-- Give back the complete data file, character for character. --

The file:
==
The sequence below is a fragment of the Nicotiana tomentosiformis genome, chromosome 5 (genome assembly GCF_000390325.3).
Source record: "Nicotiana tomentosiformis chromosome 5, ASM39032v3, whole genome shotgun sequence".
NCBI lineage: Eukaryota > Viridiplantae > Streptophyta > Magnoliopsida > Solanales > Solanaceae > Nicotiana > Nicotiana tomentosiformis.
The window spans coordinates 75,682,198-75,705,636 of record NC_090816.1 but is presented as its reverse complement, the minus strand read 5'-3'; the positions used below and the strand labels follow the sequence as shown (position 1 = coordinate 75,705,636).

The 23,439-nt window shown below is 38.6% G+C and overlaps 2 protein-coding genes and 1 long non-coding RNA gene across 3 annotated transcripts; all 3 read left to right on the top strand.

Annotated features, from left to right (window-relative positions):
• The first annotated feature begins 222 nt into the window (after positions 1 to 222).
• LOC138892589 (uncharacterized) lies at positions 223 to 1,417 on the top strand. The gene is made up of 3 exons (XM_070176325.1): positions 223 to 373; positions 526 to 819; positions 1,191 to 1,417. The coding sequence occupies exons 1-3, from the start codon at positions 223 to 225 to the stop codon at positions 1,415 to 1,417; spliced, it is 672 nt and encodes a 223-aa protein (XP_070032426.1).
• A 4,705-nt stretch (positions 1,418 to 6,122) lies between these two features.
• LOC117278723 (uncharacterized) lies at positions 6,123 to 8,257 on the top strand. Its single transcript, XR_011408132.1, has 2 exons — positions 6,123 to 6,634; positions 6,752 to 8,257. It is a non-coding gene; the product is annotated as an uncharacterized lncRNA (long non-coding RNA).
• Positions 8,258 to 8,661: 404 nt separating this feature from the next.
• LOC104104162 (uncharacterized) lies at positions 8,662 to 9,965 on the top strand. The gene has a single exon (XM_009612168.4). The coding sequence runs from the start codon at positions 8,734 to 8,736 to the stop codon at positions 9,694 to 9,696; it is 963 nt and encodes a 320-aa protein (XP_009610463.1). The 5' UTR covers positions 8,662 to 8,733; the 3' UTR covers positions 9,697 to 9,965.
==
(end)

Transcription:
The sequence below is a fragment of the Nicotiana tomentosiformis genome, chromosome 5 (genome assembly GCF_000390325.3).
Source record: "Nicotiana tomentosiformis chromosome 5, ASM39032v3, whole genome shotgun sequence".
NCBI lineage: Eukaryota > Viridiplantae > Streptophyta > Magnoliopsida > Solanales > Solanaceae > Nicotiana > Nicotiana tomentosiformis.
The window spans coordinates 75,682,198-75,705,636 of record NC_090816.1 but is presented as its reverse complement, the minus strand read 5'-3'; the positions used below and the strand labels follow the sequence as shown (position 1 = coordinate 75,705,636).

The 23,439-nt window shown below is 38.6% G+C and overlaps 2 protein-coding genes and 1 long non-coding RNA gene across 3 annotated transcripts; all 3 read left to right on the top strand.

Annotated features, from left to right (window-relative positions):
• The first annotated feature begins 222 nt into the window (after positions 1 to 222).
• LOC138892589 (uncharacterized) lies at positions 223 to 1,417 on the top strand. The gene is made up of 3 exons (XM_070176325.1): positions 223 to 373; positions 526 to 819; positions 1,191 to 1,417. The coding sequence occupies exons 1-3, from the start codon at positions 223 to 225 to the stop codon at positions 1,415 to 1,417; spliced, it is 672 nt and encodes a 223-aa protein (XP_070032426.1).
• A 4,705-nt stretch (positions 1,418 to 6,122) lies between these two features.
• LOC117278723 (uncharacterized) lies at positions 6,123 to 8,257 on the top strand. Its single transcript, XR_011408132.1, has 2 exons — positions 6,123 to 6,634; positions 6,752 to 8,257. It is a non-coding gene; the product is annotated as an uncharacterized lncRNA (long non-coding RNA).
• Positions 8,258 to 8,661: 404 nt separating this feature from the next.
• LOC104104162 (uncharacterized) lies at positions 8,662 to 9,965 on the top strand. The gene has a single exon (XM_009612168.4). The coding sequence runs from the start codon at positions 8,734 to 8,736 to the stop codon at positions 9,694 to 9,696; it is 963 nt and encodes a 320-aa protein (XP_009610463.1). The 5' UTR covers positions 8,662 to 8,733; the 3' UTR covers positions 9,697 to 9,965.